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The kings of summer

Your time here in San Antonio’s summer insectary will be spent in close proximity to every Roger Corman B-horror bug imaginable. You’ll see neurotic and resilient ants; scorpions, if you’re in one of the northern land-gobbling developments upturning new angry earth and poison stingers; and, as Matthew 26:11 said, omnipresent mosquitos that we will have with us always.

In this urban entomology course you will also encounter King Periplaneta americana, the giant flying American cockroach, a native of the African continent (the Motherland also gave us that other summer wonder, the watermelon; Deutschland gave us those teeny fast-breeding roaches).

In these parts, the Periplaneta americana bears the deceptively delicate moniker “Palmetto Bug,” like the tree.

“Here’s my safari story: the easiest kill I’ve ever had,” my mother begins the tale of the early-rising Palmetto Bug, who at 6 a.m. greeted her in the bathroom. “That roach was bigger than you can ever imagine, and on my sink! Next to my curling iron! And it probably walked all over my makeup!”

Her dog, a skittish Doberman mix who cringes when she meets anyone new, unwittingly blocks the bug’s escape route into the master bedroom while my mother retrieves what Texans merely call “the spray.” This could be any of the billion-dollar pesticide industry’s top-selling toxic formulas, all of which are a human-health hazard if touched or ingested. I personally prefer Weitech’s Ultrasonic Pest Repeller — a plug-in device made in China that A&M Texas Cooperative Extension urban entolomolgist Molly Keck says is as effective a pest repellant as plugging in my toaster. Recently I picked up the last Dead-Fast (TM) Insecticide Chalk for $3.99, which was sitting up by the impulse-item check-out area at Anna’s Linens on Austin Highway.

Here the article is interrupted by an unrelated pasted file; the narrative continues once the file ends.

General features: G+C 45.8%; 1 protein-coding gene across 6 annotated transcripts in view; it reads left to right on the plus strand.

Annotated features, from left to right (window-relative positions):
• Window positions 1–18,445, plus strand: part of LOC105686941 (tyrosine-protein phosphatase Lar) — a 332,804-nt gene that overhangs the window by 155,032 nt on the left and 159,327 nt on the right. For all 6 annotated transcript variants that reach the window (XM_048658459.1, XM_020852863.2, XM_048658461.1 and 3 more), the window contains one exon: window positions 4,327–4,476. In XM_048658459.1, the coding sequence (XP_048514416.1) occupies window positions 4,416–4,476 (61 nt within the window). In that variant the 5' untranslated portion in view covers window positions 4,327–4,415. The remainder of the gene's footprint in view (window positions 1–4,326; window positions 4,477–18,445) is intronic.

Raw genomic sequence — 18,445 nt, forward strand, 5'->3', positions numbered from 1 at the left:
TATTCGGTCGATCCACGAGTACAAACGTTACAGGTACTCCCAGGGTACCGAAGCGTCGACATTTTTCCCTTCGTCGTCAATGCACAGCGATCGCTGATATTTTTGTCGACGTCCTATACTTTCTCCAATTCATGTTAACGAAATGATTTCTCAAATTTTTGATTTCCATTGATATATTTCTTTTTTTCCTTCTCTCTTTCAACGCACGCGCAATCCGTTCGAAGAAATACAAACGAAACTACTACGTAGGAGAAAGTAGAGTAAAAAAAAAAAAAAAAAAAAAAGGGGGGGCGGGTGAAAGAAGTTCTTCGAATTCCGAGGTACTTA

“They’ve been going fast,” says Debra the cashier. Unsettlingly, Dead-Fast’s ingredients list says 1-percent Tralomethrin, a neurotoxin that disrupts insect sodium channels and the toxicologists at the EPA dubiously deem OK as an animal-feed additive. Dead Fast’s other 99 percent is listed as “other.” Hopefully that’s just boric acid, which the bug boys over at the University of Kentucky say is “low in toxicity to people, pets, and other non-target animals.”

As far as offing the cockroaches goes, the idea is, they get the chalk on their bodies and since they’re always grooming themselves, they ingest the poison. I’ve also got covert bait stations in the cabinets and closets.

I guess I could get some environmentally safe bug killer from Whole Foods, if I really want to drown them in pure, organic, orange-peel oil for $8.99. (I want to kill bugs, not underwrite their lavish insect sendoff; no wonder the grocer’s known as “Whole Paycheck.”)

All this to say that, as of press time, I hadn’t seen the first Palmetto Bug of summer.

It was brief, the face-off between my mother and the brainless bug — they only have a central nervous system: just a bundle of nerves guiding their metabolic urges. The neurotoxins sent the Palmetto into spasms strong enough to hurl it into the drain. Even before the paralysis set in, my mother had turned on the faucet, and hurried it on its way, like Miriam pushing Moses’s basket down the Nile.

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